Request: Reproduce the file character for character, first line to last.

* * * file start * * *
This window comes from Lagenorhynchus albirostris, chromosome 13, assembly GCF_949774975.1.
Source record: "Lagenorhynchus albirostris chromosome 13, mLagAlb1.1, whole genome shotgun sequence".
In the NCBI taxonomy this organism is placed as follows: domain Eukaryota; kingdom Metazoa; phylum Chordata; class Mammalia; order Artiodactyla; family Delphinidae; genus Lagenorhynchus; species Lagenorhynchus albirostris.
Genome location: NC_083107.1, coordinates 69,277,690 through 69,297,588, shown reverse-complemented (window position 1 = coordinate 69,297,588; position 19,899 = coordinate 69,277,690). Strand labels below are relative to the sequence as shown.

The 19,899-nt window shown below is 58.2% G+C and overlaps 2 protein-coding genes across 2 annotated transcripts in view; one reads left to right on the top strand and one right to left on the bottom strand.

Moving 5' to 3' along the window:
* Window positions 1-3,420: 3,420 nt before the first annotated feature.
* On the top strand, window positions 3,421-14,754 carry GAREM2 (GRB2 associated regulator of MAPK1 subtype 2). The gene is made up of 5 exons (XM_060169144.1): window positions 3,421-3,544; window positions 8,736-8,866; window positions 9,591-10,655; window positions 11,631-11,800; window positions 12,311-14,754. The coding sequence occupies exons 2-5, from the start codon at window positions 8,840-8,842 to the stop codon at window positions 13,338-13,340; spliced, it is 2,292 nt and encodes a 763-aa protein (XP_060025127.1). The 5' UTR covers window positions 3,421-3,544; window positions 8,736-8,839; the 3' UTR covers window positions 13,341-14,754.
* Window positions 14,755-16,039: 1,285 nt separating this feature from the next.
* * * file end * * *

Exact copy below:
This window comes from Lagenorhynchus albirostris, chromosome 13, assembly GCF_949774975.1.
Source record: "Lagenorhynchus albirostris chromosome 13, mLagAlb1.1, whole genome shotgun sequence".
In the NCBI taxonomy this organism is placed as follows: domain Eukaryota; kingdom Metazoa; phylum Chordata; class Mammalia; order Artiodactyla; family Delphinidae; genus Lagenorhynchus; species Lagenorhynchus albirostris.
Genome location: NC_083107.1, coordinates 69,277,690 through 69,297,588, shown reverse-complemented (window position 1 = coordinate 69,297,588; position 19,899 = coordinate 69,277,690). Strand labels below are relative to the sequence as shown.

The 19,899-nt window shown below is 58.2% G+C and overlaps 2 protein-coding genes across 2 annotated transcripts in view; one reads left to right on the top strand and one right to left on the bottom strand.

Moving 5' to 3' along the window:
* Window positions 1-3,420: 3,420 nt before the first annotated feature.
* On the top strand, window positions 3,421-14,754 carry GAREM2 (GRB2 associated regulator of MAPK1 subtype 2). The gene is made up of 5 exons (XM_060169144.1): window positions 3,421-3,544; window positions 8,736-8,866; window positions 9,591-10,655; window positions 11,631-11,800; window positions 12,311-14,754. The coding sequence occupies exons 2-5, from the start codon at window positions 8,840-8,842 to the stop codon at window positions 13,338-13,340; spliced, it is 2,292 nt and encodes a 763-aa protein (XP_060025127.1). The 5' UTR covers window positions 3,421-3,544; window positions 8,736-8,839; the 3' UTR covers window positions 13,341-14,754.
* Window positions 14,755-16,039: 1,285 nt separating this feature from the next.